The Lost Ones is my 10th crime thriller and the first book in my fourth series. Writing series that will keep selling, beyond the fanfare that surrounds the first book, demands a particular skill, and that’s the ability to write killer characters. If you’re penning a standalone, you have to have believable characters and a main protagonist that readers will root for, but with series it’s doubly important, because you will have to sustain a developmental arc for all of your characters over the course of several books. Great characters will provide the answer to the question: Why should I care enough to keep reading?
When I wrote my award-winning debut novel The Girl Who Wouldn’t Die in 2009, I had no idea that I would be signed up to pen three novels in that series and a further two, under a subsequent deal. My main protagonist was Georgina McKenzie, the young, aspiring criminologist who has to divide her time and energies between the academic world of Cambridge University, the gritty urban grind of Southeast London where her aunt lives, and Amsterdam, where she eventually works with the Dutch police as a criminal-profiler.
Without realizing it, I had created a character with a thoroughly believable backstory (unsurprising, since much of that was inspired by my own upbringing), whose abrasive personality naturally generated drama whenever she came into contact with authority figures. She had career plans and emotional trauma to resolve too, which gave me somewhere to go with her story.
As the series developed and she aged, I was able to delve deeper into her past and show how her uneasy relationship with her mother served to make her difficult and outwardly feisty but inwardly vulnerable, yet she also demonstrated an inner steel and determination to do right and change the course of her life. I think that series was successful because George was a flawed individual, who was nevertheless wholly identifiable and compelled the reader to root for her. And those are the basic ingredients for any good leading character. You’ve got to ensure your hero is 3D.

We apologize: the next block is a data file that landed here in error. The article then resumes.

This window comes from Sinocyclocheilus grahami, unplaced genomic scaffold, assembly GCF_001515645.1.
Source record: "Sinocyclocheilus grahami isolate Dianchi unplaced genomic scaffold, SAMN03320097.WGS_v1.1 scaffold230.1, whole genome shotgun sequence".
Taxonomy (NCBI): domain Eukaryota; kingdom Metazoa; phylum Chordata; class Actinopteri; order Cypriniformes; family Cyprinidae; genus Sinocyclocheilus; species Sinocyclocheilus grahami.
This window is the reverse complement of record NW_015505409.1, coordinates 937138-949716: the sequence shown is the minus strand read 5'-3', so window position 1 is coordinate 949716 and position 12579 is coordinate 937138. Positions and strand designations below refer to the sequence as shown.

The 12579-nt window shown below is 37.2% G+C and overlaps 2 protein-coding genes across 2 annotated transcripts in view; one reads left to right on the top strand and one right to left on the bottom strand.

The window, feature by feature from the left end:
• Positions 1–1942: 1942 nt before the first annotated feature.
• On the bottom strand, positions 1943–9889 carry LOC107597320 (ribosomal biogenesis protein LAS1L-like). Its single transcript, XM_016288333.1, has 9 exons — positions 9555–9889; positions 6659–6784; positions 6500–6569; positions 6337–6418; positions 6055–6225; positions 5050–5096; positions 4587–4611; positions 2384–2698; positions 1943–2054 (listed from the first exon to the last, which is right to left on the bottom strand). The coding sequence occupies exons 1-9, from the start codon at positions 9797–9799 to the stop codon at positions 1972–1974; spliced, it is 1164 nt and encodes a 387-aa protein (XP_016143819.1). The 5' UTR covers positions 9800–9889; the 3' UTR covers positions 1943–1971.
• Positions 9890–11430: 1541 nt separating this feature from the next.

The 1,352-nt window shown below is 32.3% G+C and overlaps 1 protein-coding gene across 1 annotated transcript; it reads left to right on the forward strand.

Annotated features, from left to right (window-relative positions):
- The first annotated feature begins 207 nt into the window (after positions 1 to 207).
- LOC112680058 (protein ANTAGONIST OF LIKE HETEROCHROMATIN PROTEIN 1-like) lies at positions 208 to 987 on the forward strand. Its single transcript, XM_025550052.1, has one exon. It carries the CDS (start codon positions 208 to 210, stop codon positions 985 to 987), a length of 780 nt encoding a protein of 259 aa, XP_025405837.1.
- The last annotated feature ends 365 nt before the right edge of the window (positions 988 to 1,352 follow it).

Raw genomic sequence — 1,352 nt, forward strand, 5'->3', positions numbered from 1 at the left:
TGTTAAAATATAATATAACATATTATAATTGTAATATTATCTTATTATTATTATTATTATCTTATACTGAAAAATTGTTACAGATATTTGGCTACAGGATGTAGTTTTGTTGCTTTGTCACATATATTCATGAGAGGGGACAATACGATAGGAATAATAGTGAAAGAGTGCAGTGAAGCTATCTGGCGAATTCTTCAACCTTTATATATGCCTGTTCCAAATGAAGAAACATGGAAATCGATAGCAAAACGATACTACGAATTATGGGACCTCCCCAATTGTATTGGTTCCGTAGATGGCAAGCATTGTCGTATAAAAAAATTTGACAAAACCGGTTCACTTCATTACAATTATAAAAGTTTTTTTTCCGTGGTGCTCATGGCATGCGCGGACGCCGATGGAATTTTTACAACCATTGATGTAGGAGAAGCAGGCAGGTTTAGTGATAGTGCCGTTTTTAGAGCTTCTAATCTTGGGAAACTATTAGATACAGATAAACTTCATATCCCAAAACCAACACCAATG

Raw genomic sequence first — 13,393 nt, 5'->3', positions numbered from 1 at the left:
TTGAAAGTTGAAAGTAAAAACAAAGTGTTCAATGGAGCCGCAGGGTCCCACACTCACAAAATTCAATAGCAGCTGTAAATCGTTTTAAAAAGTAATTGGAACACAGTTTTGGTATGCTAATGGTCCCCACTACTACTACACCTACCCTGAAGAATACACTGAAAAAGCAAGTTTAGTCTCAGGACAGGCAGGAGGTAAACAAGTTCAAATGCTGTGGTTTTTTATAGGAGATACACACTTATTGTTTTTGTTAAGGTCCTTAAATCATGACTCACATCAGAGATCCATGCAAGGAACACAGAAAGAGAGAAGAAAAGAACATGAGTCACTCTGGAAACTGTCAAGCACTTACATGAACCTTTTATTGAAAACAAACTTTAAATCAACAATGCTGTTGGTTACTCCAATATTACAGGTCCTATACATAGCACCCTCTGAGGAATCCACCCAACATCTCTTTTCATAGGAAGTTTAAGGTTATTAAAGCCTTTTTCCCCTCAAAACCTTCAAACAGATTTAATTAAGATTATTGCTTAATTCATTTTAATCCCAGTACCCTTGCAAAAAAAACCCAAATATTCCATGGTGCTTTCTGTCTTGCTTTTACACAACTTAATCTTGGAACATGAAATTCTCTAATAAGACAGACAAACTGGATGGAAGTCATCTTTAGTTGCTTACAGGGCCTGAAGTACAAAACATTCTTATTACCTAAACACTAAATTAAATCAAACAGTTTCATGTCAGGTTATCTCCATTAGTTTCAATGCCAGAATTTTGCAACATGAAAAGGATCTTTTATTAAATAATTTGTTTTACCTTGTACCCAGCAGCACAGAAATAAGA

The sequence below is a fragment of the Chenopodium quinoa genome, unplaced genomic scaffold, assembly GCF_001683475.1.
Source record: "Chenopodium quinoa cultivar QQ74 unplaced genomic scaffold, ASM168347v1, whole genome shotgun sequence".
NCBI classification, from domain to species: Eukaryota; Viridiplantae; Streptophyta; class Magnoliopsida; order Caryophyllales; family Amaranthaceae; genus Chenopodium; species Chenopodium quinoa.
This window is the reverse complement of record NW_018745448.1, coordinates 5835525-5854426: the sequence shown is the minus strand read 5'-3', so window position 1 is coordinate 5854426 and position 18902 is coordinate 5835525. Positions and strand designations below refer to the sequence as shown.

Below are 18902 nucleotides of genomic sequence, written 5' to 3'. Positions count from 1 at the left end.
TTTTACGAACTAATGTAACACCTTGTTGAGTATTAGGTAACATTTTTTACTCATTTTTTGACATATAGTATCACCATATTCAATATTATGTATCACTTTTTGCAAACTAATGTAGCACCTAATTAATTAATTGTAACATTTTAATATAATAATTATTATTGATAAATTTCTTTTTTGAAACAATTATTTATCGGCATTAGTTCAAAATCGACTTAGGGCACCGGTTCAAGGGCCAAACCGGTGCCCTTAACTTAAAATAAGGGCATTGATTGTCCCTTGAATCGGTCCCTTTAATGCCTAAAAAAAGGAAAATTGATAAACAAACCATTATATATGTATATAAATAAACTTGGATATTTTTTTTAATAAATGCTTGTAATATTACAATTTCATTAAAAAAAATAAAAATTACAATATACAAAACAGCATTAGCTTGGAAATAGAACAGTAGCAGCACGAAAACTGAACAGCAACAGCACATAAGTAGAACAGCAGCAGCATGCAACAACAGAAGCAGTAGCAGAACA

Once you’ve figured out who your main protagonist is, you need a raft of supporting characters who are similarly compelling. They should all say something about your main protagonist too, in the way that they relate to one another.
In The Lost Ones, I’ve created a new leading lady called Detective Sergeant Jackson Cooke—Jackie to her pals. She’s an older mother of twin 10-year-old boys, one of whom has suspected ADHD. She’s also into her third trimester of pregnancy and still working. I wanted to portray a scenario which many modern women struggle with—being Momma Bear at home and a go-getting Rottweiler at work in a man’s world. Jackie’s newly retired mother, Beryl, lives in the basement of her house and has an antagonistic relationship with her daughter because of a past family tragedy. Husband, Gus is an amateur musician and stay-at-home dad, who doesn’t do his fair share of parenting or putting food on the table, yet his frustration at the long hours that Jackie works as a murder cop is justifiable. Jackie’s boss, Tina, is an ambitious Inspector who is far better at internal politics and PR than she is at meticulous police work. She sees Jackie as a rival. All of these supporting characters serve to demonstrate that Jackie is loving, conflicted, overburdened, frustrated, proud, and diligent.